And now, I'm facing one of my favorite dilemmas -- how to price artwork on eBay. I have enough of a problem to price it for shows and galleries, but eBay is a whole different problem. Put it too high, and I waste the listing fee. Put it too low, and I get mad because it went for so little. It's a real headache.
Maybe if I talk it out, I'll figure it out?! It's worth a shot.
Okay, here's the piece I want to list:
It's pastel and watercolor, 12x16 inches,on watercolor paper. There's lots of neat textures and I think it looks fine. (And it really should look terrific matted and framed.) It is a bit different from the traditional botanical watercolors I have on auction at the moment, but I plan on doing two series of paintings at once -- and this is the first of the second series.
Anyway, it took me 3 days of work, off and on, to do. I have no idea how many hours that would be, because I was working on other things as this one dried between layers, but I would guess 6 hours minimum. The paper is about $1.50 per sheet. In a gallery, I'd easily put a $300 price on it (and I'd get $150 of it), but we are talking eBay here.
So, one can price things on a per hour rate plus cost. 6 hours at $15 per hour plus the paper comes to $91.50. At $10/hr it's $61.50. (Hey, I can go pick lettuce in a field at that rate!) And an alternative way to price things would be to compared it to other sold pieces on eBay. First, there's few pastels on eBay. And second, the prices are all over the place -- $10 to $127.53.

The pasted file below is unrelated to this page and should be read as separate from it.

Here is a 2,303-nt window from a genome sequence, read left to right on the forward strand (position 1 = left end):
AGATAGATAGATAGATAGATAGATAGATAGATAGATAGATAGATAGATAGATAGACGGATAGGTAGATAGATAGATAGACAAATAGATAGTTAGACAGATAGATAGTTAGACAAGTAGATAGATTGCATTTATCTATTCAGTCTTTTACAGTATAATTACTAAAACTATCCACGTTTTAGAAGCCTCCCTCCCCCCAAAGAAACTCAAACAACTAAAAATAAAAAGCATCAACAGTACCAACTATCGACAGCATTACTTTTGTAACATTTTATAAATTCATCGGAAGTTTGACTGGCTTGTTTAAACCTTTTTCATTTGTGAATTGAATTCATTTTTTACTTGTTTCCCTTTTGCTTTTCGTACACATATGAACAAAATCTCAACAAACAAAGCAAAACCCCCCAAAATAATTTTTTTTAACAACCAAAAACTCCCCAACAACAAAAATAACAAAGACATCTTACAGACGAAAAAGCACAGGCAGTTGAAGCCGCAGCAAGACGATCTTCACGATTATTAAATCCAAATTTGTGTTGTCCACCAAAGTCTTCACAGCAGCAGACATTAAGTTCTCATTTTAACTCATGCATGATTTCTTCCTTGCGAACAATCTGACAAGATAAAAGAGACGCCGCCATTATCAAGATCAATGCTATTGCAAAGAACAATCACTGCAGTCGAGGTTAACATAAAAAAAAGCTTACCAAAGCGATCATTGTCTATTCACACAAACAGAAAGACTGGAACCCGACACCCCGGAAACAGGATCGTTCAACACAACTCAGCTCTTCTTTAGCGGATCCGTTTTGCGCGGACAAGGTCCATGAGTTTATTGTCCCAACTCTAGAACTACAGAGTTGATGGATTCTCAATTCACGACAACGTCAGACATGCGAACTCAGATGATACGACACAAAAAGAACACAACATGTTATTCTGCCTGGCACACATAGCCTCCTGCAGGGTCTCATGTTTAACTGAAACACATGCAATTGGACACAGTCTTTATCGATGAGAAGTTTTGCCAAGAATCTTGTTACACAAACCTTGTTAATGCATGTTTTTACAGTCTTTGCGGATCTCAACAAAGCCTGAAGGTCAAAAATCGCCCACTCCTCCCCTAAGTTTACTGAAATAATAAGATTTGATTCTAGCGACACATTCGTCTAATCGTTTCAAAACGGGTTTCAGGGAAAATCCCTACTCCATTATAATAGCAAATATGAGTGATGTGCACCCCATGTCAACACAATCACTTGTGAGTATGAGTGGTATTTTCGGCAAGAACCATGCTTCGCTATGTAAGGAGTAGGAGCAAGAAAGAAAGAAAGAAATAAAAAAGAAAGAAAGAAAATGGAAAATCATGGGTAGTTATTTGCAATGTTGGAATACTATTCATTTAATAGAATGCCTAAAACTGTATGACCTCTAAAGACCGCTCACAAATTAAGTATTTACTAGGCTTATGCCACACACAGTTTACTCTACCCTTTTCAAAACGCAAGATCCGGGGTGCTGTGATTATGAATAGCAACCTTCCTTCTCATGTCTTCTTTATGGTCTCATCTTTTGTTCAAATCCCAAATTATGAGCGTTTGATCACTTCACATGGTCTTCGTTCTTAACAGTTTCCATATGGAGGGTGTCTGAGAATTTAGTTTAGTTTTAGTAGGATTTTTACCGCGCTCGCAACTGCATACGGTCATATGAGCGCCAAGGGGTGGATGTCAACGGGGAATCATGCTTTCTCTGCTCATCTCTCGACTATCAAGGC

Part of the problem is that eBay isn't a hot marketplace anymore. Maybe it's the economy or maybe it's everyone has all the stuff they need, but eBay is slow. It used to be that one could list something very cheap (like $24.95) and then rely on multiple bids to get it up in the $70's. Now only the big names on eBay can do this anymore as most auctions end with only one or two bids, if that. So, the opening price must be fairly realistic because one can't count on a bidding war to drive the prices up. (Or put it really cheap and hope that it goes high, but be willing to part with it for cheap.)
But if one puts the opening price at a realistic price, like $100, there's a good chance (about 90% I'd guess), that this piece wouldn't sell. People want a bargain. They don't seem to understand that artists have bills to pay too and we can't afford to give our work away. Anyway, at $100, I'd probably still have the piece and $2-3 worth of eBay fees. (And that's if I don't upgrade the listing to 'featured' for $20 more.)
Throw into this mix the problem I created for myself. I only list things once at auction and then it goes to my store. This is because I've seen artists list the same pieces over and over again, usually for less and less money, so if I was a bidder, I'd just wait until it was relisted for less. So, I have one shot at auction to sell this piece before it moves into my store. And while my store is doing okay, it's still 50-50 that this piece will be sold there as I'll probably offer it for $150-200 there.
So, what to price this piece at? Would it sell at $60? at $90? Or would it be better to list it at $45 and hope I get multiple bids? I still don't know!
And now I have a really bad headache!!!